30 Days follows former professional football player Ray Crockett as he learns about the difficulties faced by people with spinal cord injuries by spending 30 days in a wheelchair. He experiences the difficulties faced by those in wheelchairs and talks to those have experienced spinal injuries first hand.
- Ray Crockett, a star NFL star player with two Super Bowl rings known for his defensive prowess with the Denver Broncos, spent 30 days in a wheelchair to see how America's quarter of a million quadriplegic and paraplegics living with paralysis. Host and creator Morgan Spurlock said the issue of living in wheelchairs has been swept under the rug in the 15 years since the Americans with Disabilities Act was signed, but the issues of stem cell research and images of American soldiers returning home with critical injuries has brought it back to the fore.
When he was with the Detroit Lions, Crockett was on the field when teammate Mike Utley became paralyzed after attempting to throw a block during a game. "You see that happen and you have to think about, 'What if it was me?'" Crockett said.
Ray would live by three rules: he'd live in a wheelchair for 30 days, but be able to stretch them once per day to avoid permanent side effects; he'd participate in a wheelchair rugby league (think "Murderball"); and he'd tag along with patients at a spinal cord rehabilitation program.
Day 1: Crockett met a spinal cord specialist at Baylor University who said the main thing is that he appreciate the frustration that wheelchair bound people experience. "If we as a culture and society can help accept these people, that is the biggest part." Crockett then met a 34-year-old woman who'd been in a car accident that left her with permanent injuries two months earlier. Crockett said he became vulnerable, "only because you think that this could happen to anybody."
Finally, Crockett sat in the wheelchair for the first time. He won't be able to use his legs, but he'll be able to power himself with a manual wheelchair. Even on the way out to his car, he felt stares from people he'd never felt before and wondered if they were looking at him because of the wheelchair. His first time rolling around his house in a wheelchair, he realized how little he could get around inside. He couldn't fit the wheelchair into the bathroom. "Even though I've lived in this house for seven years, once you're in a chair, you find yourself trying to find new ways to approach living in your own house."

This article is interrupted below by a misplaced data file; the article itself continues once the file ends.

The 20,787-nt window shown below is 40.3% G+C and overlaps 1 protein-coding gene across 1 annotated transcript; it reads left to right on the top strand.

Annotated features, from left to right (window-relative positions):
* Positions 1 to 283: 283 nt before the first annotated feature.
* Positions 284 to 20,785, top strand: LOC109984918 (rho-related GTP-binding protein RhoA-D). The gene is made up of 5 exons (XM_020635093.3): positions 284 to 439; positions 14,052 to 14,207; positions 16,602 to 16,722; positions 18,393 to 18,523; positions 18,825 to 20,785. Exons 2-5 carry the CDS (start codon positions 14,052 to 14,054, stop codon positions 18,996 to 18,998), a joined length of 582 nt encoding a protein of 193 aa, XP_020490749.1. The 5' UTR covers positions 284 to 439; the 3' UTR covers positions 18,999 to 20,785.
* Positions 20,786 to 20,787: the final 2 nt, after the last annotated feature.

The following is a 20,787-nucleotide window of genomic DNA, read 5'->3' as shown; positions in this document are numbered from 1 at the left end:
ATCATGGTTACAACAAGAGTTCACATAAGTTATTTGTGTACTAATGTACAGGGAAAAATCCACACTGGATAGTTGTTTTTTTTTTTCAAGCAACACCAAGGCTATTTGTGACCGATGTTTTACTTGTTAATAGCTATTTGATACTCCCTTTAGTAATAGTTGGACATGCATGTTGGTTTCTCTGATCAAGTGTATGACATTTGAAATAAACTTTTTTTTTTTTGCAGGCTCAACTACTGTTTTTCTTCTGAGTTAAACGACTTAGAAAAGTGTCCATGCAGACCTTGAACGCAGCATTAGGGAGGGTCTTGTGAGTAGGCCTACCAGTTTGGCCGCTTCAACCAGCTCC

Day 2: Crockett went about getting ready for the day and realized how much time and energy went into just getting in and out of the shower. He then went and visited Shannon and watched as she struggled to just lift herself into a sitting position from laying on her back, with the use of loops around her arms that she used to replace core strength that she no longer possessed. "It was real difficult to watch," Crockett said. "It almost a certain feeling of, 'I couldn't do it. I couldn't be in that position.'"
The great unknown: On the third day, Crockett's wife April found out what life was like as a caregiver, and Crockett discovered life with limited independence. The next day, Crockett got his home retrofitted. He realized he had more financial means to make such modifications that most people don't have. A couple of days later, Crockett went for a ride with his new friend, Matt, a paraplegic who asked Crockett if he thought everything would be the same if he suffered a serious injury. That's the unknown, Crockett said.
Getting strong: On Day 10, Crockett had his car fitted with manual controls for the gas and brakes so that he could drive without using his legs. A few days later, he was introduced to quad rugby. Crockett met Mark Zupan, the face of "Murderball." Inspired by Zupan and the gang, Crockett pumped some iron to develop some strength in his upper body. Crockett met Matt's friend, the one who was with him the day he suffered his sudden injury, which happened while he was swinging from a rope into a creek. Matt said a lot of people in wheelchairs probably think that they'll wake up the next day and the bad dream will be over.
Gaining independence: Crockett went back to Baylor to visit Shannon, who was in her final week of rehab before going home. She said needs to gain strength to become more independent, rather than take the help that her parents and others want to provide. "My job is to make her independent, not to teach her how to have help," her therapist said, adding that Shannon has the ability to get full strength. Crockett said that for the first time he felt good for Shannon in that he saw the sense of achievement in her.
On Day 25, Crockett went back for another round of quad rugby. He had some trouble keeping up with the competition, but eventually held his own a bit on the court. On Day 28, Crockett went to the hospital to see Shannon off and she cried as she left her friends behind at rehab. Crockett told her she was an inspiration to him.
Day 30: Crockett recalled his experience, saying, "You learn so much, not only about yourself, but about people that are quote-unquote what we consider 'different,' but they're really not different. They live differently, but they're really not different, they're the same people." Crockett was glad to be back on his feet. "There will be a part of me that will always remember the chair," he said. "I think it taught me a lot." In the end, Crockett said, "Can I put myself in their shoes? No. But, if nothing else comes out of this, I will definitely view life differently."